Vim can be even more precise, and will allow you to specify an exact number or range. The syntax for this is \{0,10}, where the search would match 0 to 10 instances of the character. For example, to match a string with at least five uppercase characters, but no more than seven, you could use /\; this breaks down as “match the beginning of a word, then five to seven uppercase characters, then the end of a word.”

If you want to match a number of characters exactly, use \{n} where n is the number. Want to find all of the three-letter words in a file? Use /\ and you’ll find every three-letter string in the file. Of course, that might match non-word strings, so you could use /\ instead. The \w tells Vim to match “word characters,” so it won’t match digits, punctuation, and suchlike.

You can also narrow it down to “at most” or “at least” a certain number of characters. As you’ve already learned, the syntax for matching a minimum to maximum number of occurrences is \{x,y}, with x being the minimum and y being the maximum. So, just drop the minimum or maximum number, and keep the comma. To see that in action, run /\<\w\{5,} . That will match words at least five characters long. To match words no longer than five letters, use /\<\w\{,5} .

Finally, you can use \{-} to tell Vim to match as little as possible. Let’s say you’re trying to match HTML tags in a file. Searching for matches too much. If you have a paragraph enclosed in

tags, Vim would match the whole paragraph rather than individual tags. To match individual tags, use . This would tell Vim to match character and then stop.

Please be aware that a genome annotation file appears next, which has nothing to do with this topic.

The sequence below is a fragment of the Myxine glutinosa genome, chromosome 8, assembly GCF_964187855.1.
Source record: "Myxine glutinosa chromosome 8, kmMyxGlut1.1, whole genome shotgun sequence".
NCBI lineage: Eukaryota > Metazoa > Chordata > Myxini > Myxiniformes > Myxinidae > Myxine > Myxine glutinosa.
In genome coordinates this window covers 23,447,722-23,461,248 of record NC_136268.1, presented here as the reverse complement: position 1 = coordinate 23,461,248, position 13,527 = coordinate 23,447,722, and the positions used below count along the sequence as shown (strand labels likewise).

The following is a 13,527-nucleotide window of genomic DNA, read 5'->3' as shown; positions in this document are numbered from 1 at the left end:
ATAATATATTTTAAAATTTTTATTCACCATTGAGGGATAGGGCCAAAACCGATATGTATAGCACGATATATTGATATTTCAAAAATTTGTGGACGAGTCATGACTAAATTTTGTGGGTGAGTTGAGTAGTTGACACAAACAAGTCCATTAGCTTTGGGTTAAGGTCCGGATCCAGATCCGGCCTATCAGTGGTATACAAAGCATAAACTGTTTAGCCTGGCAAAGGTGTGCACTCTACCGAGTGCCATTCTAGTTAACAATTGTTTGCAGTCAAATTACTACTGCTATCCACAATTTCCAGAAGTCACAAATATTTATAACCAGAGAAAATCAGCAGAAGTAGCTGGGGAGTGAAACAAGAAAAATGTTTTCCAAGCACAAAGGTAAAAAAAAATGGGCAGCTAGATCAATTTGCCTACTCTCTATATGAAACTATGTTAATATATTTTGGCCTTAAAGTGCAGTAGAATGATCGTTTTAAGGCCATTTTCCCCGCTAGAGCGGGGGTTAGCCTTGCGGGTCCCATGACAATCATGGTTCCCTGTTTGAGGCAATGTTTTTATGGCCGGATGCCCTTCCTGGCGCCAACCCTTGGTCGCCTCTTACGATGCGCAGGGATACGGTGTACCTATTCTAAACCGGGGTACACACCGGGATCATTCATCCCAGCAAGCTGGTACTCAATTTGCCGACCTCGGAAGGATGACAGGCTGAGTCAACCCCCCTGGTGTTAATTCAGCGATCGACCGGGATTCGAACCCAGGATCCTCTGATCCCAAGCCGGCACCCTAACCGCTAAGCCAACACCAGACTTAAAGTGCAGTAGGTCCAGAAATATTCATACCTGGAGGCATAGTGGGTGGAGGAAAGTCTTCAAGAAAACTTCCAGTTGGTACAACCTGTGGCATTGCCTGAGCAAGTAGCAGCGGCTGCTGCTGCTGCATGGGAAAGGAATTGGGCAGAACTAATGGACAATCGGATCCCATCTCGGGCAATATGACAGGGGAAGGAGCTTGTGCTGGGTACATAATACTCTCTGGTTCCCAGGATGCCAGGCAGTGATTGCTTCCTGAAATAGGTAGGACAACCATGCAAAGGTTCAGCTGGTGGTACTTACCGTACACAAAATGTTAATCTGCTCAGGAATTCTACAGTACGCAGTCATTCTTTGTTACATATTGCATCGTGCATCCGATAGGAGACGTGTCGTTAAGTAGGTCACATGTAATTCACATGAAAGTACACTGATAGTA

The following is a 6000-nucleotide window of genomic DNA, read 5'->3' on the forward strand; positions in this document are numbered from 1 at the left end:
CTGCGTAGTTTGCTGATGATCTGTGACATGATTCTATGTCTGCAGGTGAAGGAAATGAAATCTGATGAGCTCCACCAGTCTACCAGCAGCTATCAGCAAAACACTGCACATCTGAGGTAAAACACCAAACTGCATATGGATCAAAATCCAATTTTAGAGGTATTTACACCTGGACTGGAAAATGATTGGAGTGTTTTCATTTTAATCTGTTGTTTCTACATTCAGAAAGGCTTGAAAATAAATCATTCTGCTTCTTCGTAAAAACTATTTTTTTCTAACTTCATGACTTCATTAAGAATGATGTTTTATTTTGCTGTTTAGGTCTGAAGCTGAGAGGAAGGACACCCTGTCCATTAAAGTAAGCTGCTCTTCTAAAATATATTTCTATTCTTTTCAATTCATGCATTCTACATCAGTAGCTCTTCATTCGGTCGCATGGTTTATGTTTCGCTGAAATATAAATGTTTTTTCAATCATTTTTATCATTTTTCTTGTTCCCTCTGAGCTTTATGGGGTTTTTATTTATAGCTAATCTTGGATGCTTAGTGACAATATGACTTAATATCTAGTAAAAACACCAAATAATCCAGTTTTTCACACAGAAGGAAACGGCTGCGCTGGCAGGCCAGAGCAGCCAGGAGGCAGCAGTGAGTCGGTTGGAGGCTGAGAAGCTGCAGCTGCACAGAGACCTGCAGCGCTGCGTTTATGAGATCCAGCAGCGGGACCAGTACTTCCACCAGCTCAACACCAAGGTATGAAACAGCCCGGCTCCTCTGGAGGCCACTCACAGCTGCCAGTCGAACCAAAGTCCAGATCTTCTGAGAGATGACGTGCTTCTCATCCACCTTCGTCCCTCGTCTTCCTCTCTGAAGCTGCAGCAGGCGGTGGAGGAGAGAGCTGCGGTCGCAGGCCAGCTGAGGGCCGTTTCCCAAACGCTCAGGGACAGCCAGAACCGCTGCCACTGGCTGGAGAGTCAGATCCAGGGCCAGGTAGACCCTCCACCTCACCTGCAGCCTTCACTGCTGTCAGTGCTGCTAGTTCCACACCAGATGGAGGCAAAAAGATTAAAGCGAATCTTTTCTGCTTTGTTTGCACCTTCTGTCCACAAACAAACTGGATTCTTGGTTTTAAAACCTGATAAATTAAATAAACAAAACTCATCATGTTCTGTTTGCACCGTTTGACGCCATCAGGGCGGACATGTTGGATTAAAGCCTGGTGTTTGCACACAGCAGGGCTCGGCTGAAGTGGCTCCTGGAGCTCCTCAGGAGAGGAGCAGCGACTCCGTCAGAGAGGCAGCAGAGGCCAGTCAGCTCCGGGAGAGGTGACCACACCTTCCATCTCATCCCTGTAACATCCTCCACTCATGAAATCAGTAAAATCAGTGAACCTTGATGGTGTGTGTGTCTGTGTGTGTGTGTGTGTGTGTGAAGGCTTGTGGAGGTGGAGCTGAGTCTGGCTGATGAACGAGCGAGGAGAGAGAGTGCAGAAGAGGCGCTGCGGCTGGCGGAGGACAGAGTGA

Let’s be insensitive

As you’re no doubt aware, searches in Vim are case-sensitive. GNOME, Gnome, and gnome are completely different, as far as Vim is concerned. But what if you want to search for all three at the same time, without resorting to serious regex-foo? Simple — tell Vim to be case-insensitive using set ignorecase. Once ignorecase is set, a search for gnome will match GNOME, Gnome, and gnome.

If, after a while, you decide you want the case-sensitivity, toggle it back on using :set noignorecase.

If you don’t want to toggle case-sensitivity on and off all the time, you can just use the \c and \C modifiers. The \c modifier tells Vim to be case-insensitive, and \C tells Vim to be case-sensitive.

For example, to search backwards through the text, ensuring that the search is case-sensitive, use ?\Cpattern , so ?\CGNOME will only match GNOME, not gnome or Gnome. Of course, this works for forward searches as well, so you could use /\CGNOME instead.

Another trick is to use the smartcase option. Use :set ignorecase smartcase, and if your search term has at least one capital letter, Vim will switch to case-sensitive; otherwise it will use case-insensitive search.

Finally, if you want to preserve case-sensitivity but search for a word that may have a capital letter or lower-case letter in one position, you could use a range instead. To match SuSE or SUSE, you’d use /S[Uu]SE.

Ranges are pretty useful in their own right. To match a through j, for example, you can use [a-j], or [^a-j] to match any character that’s not a through j. This works with capital letters and digits too; [A-Q] would match any capital letter from A to Q, and [1-5] would match any digit from 1 to 5.

Matching one or more terms

Let’s say you want to replace Kang or Kodos with the more generic term alien. Instead of running two searches, you can use branches, which are separated by a backslash and pipe character.


You’re not limited to two terms, either. If you want to replace Larry, Moe, and Curly with Stooge, you could use :%s/Larry\|Moe\|Curly/Stooge/gc.